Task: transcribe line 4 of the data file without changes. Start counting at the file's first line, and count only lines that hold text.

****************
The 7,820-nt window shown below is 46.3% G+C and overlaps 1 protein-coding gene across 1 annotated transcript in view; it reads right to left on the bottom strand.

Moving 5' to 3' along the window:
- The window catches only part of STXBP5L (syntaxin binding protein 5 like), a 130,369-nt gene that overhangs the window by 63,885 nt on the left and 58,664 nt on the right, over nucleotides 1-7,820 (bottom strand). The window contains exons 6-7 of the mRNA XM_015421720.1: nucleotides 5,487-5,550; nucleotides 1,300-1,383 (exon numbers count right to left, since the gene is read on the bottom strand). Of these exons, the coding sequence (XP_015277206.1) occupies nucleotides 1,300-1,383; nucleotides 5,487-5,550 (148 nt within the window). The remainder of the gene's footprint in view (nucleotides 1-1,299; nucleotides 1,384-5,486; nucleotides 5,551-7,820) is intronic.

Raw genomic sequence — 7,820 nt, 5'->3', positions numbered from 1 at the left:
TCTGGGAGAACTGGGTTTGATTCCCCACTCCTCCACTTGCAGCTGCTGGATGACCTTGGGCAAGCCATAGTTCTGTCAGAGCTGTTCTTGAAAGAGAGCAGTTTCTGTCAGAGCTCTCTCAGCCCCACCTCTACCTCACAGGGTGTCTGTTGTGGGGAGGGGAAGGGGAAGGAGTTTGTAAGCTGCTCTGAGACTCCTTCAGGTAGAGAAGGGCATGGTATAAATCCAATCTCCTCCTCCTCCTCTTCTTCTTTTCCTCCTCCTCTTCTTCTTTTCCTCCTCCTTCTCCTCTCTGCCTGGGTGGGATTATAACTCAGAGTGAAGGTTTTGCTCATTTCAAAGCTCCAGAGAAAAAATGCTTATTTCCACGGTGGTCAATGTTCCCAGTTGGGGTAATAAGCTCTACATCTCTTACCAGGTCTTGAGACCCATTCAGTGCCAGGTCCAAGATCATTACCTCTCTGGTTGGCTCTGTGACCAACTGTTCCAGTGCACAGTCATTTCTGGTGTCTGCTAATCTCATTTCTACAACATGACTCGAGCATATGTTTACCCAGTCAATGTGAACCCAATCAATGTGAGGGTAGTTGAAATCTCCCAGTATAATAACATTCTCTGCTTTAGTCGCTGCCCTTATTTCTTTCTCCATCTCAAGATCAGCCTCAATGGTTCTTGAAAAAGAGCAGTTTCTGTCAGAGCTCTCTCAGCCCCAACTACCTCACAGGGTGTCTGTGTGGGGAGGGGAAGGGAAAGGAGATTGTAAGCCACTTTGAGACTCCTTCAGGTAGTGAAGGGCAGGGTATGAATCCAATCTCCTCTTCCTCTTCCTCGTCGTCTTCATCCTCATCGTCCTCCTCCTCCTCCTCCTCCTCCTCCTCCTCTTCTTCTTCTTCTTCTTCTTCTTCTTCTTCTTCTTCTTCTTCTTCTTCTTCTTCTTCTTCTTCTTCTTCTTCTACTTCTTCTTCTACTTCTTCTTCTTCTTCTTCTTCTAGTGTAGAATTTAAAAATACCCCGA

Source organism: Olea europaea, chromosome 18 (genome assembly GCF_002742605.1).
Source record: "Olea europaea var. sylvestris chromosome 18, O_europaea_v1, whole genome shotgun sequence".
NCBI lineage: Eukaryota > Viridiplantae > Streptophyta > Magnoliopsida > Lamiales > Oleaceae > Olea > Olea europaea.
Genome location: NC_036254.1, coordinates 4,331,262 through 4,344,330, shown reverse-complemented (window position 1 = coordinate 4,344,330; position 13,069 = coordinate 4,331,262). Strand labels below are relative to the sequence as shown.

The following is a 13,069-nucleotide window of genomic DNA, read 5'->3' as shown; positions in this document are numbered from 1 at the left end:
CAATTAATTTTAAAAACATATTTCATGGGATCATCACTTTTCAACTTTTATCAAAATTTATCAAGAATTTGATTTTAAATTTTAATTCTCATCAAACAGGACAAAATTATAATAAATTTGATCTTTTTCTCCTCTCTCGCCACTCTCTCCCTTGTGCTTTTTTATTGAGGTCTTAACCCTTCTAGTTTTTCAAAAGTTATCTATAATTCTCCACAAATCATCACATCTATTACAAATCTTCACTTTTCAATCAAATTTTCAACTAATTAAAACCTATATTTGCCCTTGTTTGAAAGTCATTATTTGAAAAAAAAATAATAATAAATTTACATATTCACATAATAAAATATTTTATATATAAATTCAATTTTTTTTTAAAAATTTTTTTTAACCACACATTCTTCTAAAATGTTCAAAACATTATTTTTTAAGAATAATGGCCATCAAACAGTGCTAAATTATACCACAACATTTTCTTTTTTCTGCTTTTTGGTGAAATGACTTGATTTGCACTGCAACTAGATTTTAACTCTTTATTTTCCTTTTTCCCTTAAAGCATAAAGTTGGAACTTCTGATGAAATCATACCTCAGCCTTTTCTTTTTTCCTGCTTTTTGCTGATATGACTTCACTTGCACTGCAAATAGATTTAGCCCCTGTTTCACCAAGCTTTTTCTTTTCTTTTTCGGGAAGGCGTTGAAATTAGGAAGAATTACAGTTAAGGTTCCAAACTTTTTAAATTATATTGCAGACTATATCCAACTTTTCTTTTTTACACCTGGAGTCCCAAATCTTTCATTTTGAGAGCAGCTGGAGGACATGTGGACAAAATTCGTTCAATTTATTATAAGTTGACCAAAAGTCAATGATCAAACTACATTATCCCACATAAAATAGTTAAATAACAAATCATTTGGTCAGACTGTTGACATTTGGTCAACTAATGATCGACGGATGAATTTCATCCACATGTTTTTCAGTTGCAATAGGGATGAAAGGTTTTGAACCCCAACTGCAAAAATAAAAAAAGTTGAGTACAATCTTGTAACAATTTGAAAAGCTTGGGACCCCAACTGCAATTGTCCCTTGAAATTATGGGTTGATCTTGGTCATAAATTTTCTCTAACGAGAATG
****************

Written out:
Raw genomic sequence — 7,820 nt, 5'->3', positions numbered from 1 at the left: